Friday, the county continued working to expand its vaccine reach to underserved populations by moving a vaccination site to the Doraville MARTA station — a location designed to make transportation less of a barrier. A program run by the Centers for Disease Control and Prevention also sent health workers to low-income senior homes to vaccinate willing residents, who otherwise would’ve struggled to register and find transportation to vaccine sites.
Ford said the limited supply has forced the county to focus only on second doses, leaving residents hoping for their first appointment out of luck.
“They are literally bombarding my emails, and I just don’t have the time for individual responses,” she said.
DeKalb has the capability to vaccinate 1,000 people each day, but Ford said the most vaccine doses they’ve received in a week is 3,500. Earlier in the state’s vaccine rollout, Ford said a lack of staff, volunteers and infrastructure was hindering vaccination efforts, but those issues have reversed recently.
“We started off with vaccine and no manpower, and now we have manpower and no vaccine,” she said.
A White House adviser said Friday that 6 million doses have been delayed as bad weather forced many injection sites to close and held up shipments of doses.
No shipments of the Moderna vaccine made it to DeKalb after Monday. The county had to cancel hundreds of second-dose appointments, because those residents needed Moderna and can’t use Pfizer, which the county has in small supply, as a substitute.
The county has periodically opened registration for residents to receive their first dose of the Pfizer vaccine, but only dedicated — or lucky — seniors are able to get in line in time.
“The problem right now is that the amount of slots that become available are so small that they literally vanish in less than an hour,” Ford said. “We had 1,400 slots available, and they were gone in 55 minutes. Almost by the time you post it, it’s gone.”
Georgia is allowing residents who are 65 and older, healthcare workers, first responders and elderly caregivers to receive the vaccine. According to the state’s vaccination plan, about 1.8 million residents fall under one of those categories, and each patient would require two vaccine doses.
The state Department of Public Health reported Friday nearly 1.7 million vaccine doses had been administered through Friday afternoon. Data compiled by The Atlanta Journal-Constitution shows DeKalb has administered nearly 90,000 vaccinations.
Nearly half of the seniors at a low-income housing community near Decatur were able to skip the registration drama and get vaccinated.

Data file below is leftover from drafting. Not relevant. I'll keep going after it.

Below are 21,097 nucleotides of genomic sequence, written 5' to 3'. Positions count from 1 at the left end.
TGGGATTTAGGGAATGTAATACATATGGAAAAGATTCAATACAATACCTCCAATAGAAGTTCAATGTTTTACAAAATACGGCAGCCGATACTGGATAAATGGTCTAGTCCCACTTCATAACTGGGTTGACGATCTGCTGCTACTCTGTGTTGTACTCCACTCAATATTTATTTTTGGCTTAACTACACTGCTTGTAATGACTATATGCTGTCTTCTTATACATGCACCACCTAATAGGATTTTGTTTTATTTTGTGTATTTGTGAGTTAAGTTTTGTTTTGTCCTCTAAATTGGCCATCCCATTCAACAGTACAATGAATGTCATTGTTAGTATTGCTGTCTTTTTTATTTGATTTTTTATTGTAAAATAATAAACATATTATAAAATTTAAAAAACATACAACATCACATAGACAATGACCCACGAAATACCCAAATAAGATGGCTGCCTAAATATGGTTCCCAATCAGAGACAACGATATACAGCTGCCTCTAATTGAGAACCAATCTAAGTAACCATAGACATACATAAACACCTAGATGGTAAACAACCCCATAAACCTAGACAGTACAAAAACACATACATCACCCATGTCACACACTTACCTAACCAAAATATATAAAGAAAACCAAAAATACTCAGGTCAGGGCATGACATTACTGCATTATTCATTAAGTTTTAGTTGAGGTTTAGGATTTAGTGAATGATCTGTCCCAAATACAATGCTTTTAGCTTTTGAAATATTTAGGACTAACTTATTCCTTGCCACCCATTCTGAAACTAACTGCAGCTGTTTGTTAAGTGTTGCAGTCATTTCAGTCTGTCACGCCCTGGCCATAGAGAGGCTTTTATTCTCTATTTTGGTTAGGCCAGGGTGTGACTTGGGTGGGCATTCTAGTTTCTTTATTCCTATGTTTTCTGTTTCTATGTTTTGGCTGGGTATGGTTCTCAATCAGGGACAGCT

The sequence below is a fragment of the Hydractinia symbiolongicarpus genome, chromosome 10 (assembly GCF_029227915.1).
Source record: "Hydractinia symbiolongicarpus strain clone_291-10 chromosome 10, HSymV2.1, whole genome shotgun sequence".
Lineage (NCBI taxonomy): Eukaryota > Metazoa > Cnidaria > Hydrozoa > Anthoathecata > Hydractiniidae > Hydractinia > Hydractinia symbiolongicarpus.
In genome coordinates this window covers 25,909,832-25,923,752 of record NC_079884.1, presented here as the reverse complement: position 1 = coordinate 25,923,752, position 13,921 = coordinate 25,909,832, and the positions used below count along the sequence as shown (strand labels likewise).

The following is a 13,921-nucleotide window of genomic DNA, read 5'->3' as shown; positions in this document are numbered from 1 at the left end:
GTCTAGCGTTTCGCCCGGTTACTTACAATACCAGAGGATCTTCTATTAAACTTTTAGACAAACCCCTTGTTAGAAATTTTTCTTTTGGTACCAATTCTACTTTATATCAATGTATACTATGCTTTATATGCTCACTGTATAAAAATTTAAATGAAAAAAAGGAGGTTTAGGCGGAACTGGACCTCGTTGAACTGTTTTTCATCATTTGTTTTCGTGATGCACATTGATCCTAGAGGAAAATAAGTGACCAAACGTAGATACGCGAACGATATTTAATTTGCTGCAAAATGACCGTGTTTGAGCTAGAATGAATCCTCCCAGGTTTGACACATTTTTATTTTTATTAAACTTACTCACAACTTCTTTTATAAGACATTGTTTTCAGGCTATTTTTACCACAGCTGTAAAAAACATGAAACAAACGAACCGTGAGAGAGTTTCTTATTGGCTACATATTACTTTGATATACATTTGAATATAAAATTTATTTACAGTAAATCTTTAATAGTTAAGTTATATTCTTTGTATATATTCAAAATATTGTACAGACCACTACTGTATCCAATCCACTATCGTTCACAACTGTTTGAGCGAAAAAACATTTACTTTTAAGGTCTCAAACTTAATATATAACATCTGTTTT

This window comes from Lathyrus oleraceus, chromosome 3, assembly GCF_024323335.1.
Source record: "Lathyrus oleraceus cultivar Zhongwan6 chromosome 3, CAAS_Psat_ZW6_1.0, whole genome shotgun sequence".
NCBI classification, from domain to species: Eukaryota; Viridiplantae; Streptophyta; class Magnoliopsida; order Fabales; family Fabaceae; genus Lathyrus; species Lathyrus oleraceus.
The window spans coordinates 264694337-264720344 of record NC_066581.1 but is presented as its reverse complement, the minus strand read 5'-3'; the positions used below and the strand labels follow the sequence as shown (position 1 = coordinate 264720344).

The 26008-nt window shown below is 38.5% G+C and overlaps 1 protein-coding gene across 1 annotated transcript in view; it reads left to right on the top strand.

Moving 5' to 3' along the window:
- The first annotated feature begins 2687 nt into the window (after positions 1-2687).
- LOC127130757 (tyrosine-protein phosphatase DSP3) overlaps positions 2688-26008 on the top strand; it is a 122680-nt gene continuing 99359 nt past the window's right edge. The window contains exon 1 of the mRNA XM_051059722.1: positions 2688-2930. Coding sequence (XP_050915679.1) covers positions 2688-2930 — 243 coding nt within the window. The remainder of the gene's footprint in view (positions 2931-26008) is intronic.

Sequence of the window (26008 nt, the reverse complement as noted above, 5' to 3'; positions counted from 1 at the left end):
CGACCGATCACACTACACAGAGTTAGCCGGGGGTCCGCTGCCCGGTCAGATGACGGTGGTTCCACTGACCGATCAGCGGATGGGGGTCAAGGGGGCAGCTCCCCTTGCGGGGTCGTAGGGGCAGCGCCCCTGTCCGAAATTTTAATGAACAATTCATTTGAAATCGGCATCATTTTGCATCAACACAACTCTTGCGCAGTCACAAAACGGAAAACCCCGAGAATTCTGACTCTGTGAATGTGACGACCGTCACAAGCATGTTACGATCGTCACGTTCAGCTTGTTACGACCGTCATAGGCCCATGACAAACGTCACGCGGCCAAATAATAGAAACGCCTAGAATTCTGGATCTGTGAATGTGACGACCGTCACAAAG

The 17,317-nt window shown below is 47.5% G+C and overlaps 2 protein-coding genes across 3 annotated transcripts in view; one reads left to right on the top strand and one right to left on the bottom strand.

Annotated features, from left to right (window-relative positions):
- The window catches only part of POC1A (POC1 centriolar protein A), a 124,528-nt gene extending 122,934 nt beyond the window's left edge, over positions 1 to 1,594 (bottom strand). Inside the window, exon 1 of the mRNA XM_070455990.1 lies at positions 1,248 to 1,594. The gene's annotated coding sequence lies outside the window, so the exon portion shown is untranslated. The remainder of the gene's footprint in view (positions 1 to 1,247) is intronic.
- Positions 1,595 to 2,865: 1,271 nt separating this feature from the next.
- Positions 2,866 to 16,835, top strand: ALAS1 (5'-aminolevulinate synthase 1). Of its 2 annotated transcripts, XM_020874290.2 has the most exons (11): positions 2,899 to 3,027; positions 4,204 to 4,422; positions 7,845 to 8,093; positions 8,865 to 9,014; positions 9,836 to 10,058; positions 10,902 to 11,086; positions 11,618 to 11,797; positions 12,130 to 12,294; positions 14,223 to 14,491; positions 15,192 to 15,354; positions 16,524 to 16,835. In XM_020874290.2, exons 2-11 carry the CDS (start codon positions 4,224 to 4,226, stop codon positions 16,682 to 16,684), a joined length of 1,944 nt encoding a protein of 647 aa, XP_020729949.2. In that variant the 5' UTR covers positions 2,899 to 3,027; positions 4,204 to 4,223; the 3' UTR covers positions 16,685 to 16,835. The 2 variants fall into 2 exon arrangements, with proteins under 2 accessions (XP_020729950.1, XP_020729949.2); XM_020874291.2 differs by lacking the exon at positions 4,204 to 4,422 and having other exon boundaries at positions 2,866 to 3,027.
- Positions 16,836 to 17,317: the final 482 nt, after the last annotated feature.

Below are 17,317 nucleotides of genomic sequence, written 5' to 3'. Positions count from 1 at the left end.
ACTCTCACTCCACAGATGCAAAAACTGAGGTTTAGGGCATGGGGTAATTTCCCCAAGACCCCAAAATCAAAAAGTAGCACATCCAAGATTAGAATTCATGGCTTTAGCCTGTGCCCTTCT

Residents at the AHEPA One Senior Apartments were provided vaccine access through the Pharmacy Partnership for Long-term Care Program, a partnership between the CDC and several large pharmacies, including Walgreens, CVS and Managed Health Care Associates, Inc.
Steve Beck, president and CEO of the apartment complex’s management company, said some residents can’t wait to get vaccinated, while others have to see it first.
“A lot of times, people are kind of ‘let’s wait and see what happens to my neighbor,’” Beck said. “But in the end, I think we’ll end up seeing about 75% of the residents get vaccinated through this program.”
February 19, 2021 Decatur - A resident of AHEPA One Senior Apartments Bok Lee receives a first dose of the Moderna vaccine from Pharmacist Demetrios Gavalas as her husband Jong Lee (right) looks on at AHEPA One Senior Apartments in Decatur on Friday, February 19, 2021. (Hyosub Shin / Hyosub.Shin@ajc.com)
Credit: HYOSUB SHIN / AJC
Credit: HYOSUB SHIN / AJC
Joseph Hart was among 35 residents to get vaccinated the first chance he got. The 70-year-old man, a retired paratransit driver, said he knows several people who have been vaccinated, which helped bolster his confidence to get the shot.
“There’s a lot of rumors out there saying you can die,” he said, mentioning that he’s heard many of his neighbors cite the baseless rumors that Hank Aaron died from a COVID-19 vaccine. The Fulton County Medical Examiner said the baseball legend’s death was from natural causes.
Residents at the apartment complex are among the most vulnerable groups that county officials are attempting to reach first — elderly residents who lack transportation, technological skills and money.
Ford said she didn’t know about the initiative but is grateful for anything that takes stress off the county’s shoulders.
“Vaccine supply is just insane at this time,” Ford said. “It’s like gold trying to get it, so anyone who has access who can share it with out vulnerable communities is a partner of mine.”
‘I wish I had a solution’
In addition to the new MARTA vaccination site, the county is exploring other options to find harder-to-reach groups.
Ford said her office is working with faith-based organizations to identify areas of need, and they’re also looking for impoverished areas that are helped by nonprofits like Meals on Wheels. The board of health also has 10 mobile medical units that can be deployed on-site to administer vaccines door-to-door in underserved areas. The county purchased the units with federal COVID-19 relief funds.
However, all of the preparation is a moot point until vaccine supply increases.
Ford is holding out hope that a statewide system will help alleviate the strain on local health departments and provide more options for residents. Until that system launches, she said residents will have to watch the DeKalb Board of Health’s website, dekalbhealth.net, like a hawk to get a dose.
“I wish I had a solution, because sometimes it’s just about who is more persistent and that’s not really how this is supposed to go,” Ford said. “It’s supposed to be who needs it the most.”
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